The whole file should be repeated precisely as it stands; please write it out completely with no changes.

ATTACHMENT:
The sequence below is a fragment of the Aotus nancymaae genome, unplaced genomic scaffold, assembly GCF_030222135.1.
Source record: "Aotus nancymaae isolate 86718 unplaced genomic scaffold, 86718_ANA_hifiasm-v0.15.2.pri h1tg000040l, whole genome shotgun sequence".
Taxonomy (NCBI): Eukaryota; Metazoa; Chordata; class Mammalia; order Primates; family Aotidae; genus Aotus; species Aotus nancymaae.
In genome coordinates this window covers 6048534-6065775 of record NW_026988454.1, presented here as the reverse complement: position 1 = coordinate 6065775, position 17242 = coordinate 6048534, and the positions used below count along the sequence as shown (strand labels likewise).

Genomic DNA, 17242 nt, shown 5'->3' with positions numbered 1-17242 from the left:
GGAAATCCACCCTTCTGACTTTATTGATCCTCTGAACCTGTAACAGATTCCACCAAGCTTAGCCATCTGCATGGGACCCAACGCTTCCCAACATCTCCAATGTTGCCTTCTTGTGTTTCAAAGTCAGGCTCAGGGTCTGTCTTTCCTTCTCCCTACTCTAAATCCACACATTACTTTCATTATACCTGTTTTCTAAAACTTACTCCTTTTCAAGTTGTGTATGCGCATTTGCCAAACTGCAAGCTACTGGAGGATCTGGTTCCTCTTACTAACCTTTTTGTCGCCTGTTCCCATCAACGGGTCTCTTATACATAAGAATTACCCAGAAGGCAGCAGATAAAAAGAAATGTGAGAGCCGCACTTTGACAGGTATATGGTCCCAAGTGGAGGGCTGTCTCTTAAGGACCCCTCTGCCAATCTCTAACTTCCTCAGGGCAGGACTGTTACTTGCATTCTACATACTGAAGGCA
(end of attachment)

The sequence below is a fragment of the Aotus nancymaae genome, unplaced genomic scaffold, assembly GCF_030222135.1.
Source record: "Aotus nancymaae isolate 86718 unplaced genomic scaffold, 86718_ANA_hifiasm-v0.15.2.pri h1tg000040l, whole genome shotgun sequence".
Taxonomy (NCBI): Eukaryota; Metazoa; Chordata; class Mammalia; order Primates; family Aotidae; genus Aotus; species Aotus nancymaae.
In genome coordinates this window covers 6048534-6065775 of record NW_026988454.1, presented here as the reverse complement: position 1 = coordinate 6065775, position 17242 = coordinate 6048534, and the positions used below count along the sequence as shown (strand labels likewise).

Genomic DNA, 17242 nt, shown 5'->3' with positions numbered 1-17242 from the left:
GGAAATCCACCCTTCTGACTTTATTGATCCTCTGAACCTGTAACAGATTCCACCAAGCTTAGCCATCTGCATGGGACCCAACGCTTCCCAACATCTCCAATGTTGCCTTCTTGTGTTTCAAAGTCAGGCTCAGGGTCTGTCTTTCCTTCTCCCTACTCTAAATCCACACATTACTTTCATTATACCTGTTTTCTAAAACTTACTCCTTTTCAAGTTGTGTATGCGCATTTGCCAAACTGCAAGCTACTGGAGGATCTGGTTCCTCTTACTAACCTTTTTGTCGCCTGTTCCCATCAACGGGTCTCTTATACATAAGAATTACCCAGAAGGCAGCAGATAAAAAGAAATGTGAGAGCCGCACTTTGACAGGTATATGGTCCCAAGTGGAGGGCTGTCTCTTAAGGACCCCTCTGCCAATCTCTAACTTCCTCAGGGCAGGACTGTTACTTGCATTCTACATACTGAAGGCA